As loved ones, friends and strangers die each day, this time is reminiscent of the horror movies of World War II and the Vietnam War.
A friendship develops between soldiers, they fight together, eat, drink and celebrate small wins together, but the reality was they were still at war. One by one at various points of each skirmish, mental, social and emotional adjustments had to be made.
A soldier’s comrades were killed or permanently injured. Their bodies or what’s left of them had to be removed from the battalion. They no longer have value as a solider. Yet, just yesterday, they were partners in battle. Think about the emotional drain of losing a friend you fought with side by side, eat with plate by plate, and drank with cup by cup; then suddenly, they are gone, but the war continues.
COVID-19 is a war that broke out in early 2020. A war the entire world is battling against and losing.
Each day requires new adjustments as we cannot travel to see our families and friends or, worse, they are gone and no longer a part of this life’s journey. We are forced to think about our mortality, existence, strength, weaknesses and resistance. Will we make it out of this war?
For our youth, based on what we know, they may be able to withstand much of the onslaught of this war, so they can take a COVID-19 bullet or two and recover to see the next day. But for others with pre-existing conditions: diabetics, hypertensives, heart deficients, etc.; they are now in prison camps at home, wondering when will this war end. Wondering when their lives will go back to “normal.”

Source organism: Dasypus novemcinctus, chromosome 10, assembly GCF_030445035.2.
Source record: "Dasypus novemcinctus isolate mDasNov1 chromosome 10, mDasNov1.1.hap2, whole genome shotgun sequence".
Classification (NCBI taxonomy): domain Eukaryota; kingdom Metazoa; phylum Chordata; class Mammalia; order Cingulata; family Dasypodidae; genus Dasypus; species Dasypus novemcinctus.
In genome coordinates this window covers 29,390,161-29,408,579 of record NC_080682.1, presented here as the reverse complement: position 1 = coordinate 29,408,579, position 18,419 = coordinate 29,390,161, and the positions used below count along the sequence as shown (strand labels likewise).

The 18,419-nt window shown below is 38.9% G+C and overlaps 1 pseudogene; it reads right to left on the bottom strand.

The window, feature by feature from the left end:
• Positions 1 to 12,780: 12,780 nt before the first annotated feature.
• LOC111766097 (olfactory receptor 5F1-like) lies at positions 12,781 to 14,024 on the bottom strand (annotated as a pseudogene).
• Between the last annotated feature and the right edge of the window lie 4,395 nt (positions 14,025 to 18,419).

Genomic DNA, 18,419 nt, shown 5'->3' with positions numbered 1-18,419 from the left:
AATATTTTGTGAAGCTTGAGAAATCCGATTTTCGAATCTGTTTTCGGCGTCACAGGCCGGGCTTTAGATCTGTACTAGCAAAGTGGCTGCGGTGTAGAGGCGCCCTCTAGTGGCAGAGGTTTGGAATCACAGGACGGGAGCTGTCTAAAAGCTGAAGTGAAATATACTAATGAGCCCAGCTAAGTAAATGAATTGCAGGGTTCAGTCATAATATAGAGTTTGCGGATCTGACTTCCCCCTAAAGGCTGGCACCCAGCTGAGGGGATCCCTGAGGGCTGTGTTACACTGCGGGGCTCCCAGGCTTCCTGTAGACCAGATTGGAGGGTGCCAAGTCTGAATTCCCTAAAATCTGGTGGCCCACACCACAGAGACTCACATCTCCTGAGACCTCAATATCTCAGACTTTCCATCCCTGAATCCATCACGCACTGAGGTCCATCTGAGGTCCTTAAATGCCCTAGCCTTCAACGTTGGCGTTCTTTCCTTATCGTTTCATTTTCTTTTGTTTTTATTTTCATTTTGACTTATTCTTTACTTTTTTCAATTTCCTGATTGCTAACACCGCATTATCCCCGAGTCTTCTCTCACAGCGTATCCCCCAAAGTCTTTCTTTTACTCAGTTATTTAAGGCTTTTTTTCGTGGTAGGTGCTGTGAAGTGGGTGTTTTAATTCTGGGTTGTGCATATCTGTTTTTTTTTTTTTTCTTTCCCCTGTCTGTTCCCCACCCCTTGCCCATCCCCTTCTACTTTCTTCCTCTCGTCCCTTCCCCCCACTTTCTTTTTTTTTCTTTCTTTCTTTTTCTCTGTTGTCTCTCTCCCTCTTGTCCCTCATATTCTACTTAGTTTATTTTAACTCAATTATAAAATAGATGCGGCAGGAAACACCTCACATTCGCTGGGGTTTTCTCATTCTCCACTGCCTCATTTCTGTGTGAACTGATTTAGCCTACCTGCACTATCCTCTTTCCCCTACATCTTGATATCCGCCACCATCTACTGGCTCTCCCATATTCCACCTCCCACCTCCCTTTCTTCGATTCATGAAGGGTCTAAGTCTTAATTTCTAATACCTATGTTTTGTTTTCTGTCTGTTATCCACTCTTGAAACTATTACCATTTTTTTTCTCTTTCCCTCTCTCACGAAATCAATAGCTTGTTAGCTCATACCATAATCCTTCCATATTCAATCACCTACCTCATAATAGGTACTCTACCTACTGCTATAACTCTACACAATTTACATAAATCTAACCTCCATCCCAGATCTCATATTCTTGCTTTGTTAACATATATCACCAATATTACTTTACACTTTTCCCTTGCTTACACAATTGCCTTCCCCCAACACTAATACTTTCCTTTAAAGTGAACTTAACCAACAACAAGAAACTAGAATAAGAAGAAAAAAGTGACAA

In the COVID-19 era, the greatest threats are those closest to us: a child, mother, father, grandparent, employee, boss, housekeeper, driver, anyone. As long as COVID-19 exists, even in one person, the war is still full steam ahead for them. It takes only a few seconds for a bullet, the unknown carrier, to breathe on you and your organs and systems are under attack.
Knowing at least one case exists out there, a person with comorbidities will be “detained” in the house until there is no more trace of COVID-19 around. Getting sick and possible death are the easiest things to do for the vulnerable.
For now, a return to work, school, or normal life is not possible. And all the people with pre-existing conditions must sit at home, look and wait as time and life pass by. They are captivated by fear, drowning by the existence of a war with an invisible enemy. The losses are racking up, the emotions are heavy, and we are all left wondering, what will happen next year? And by the way, where did 2020 go?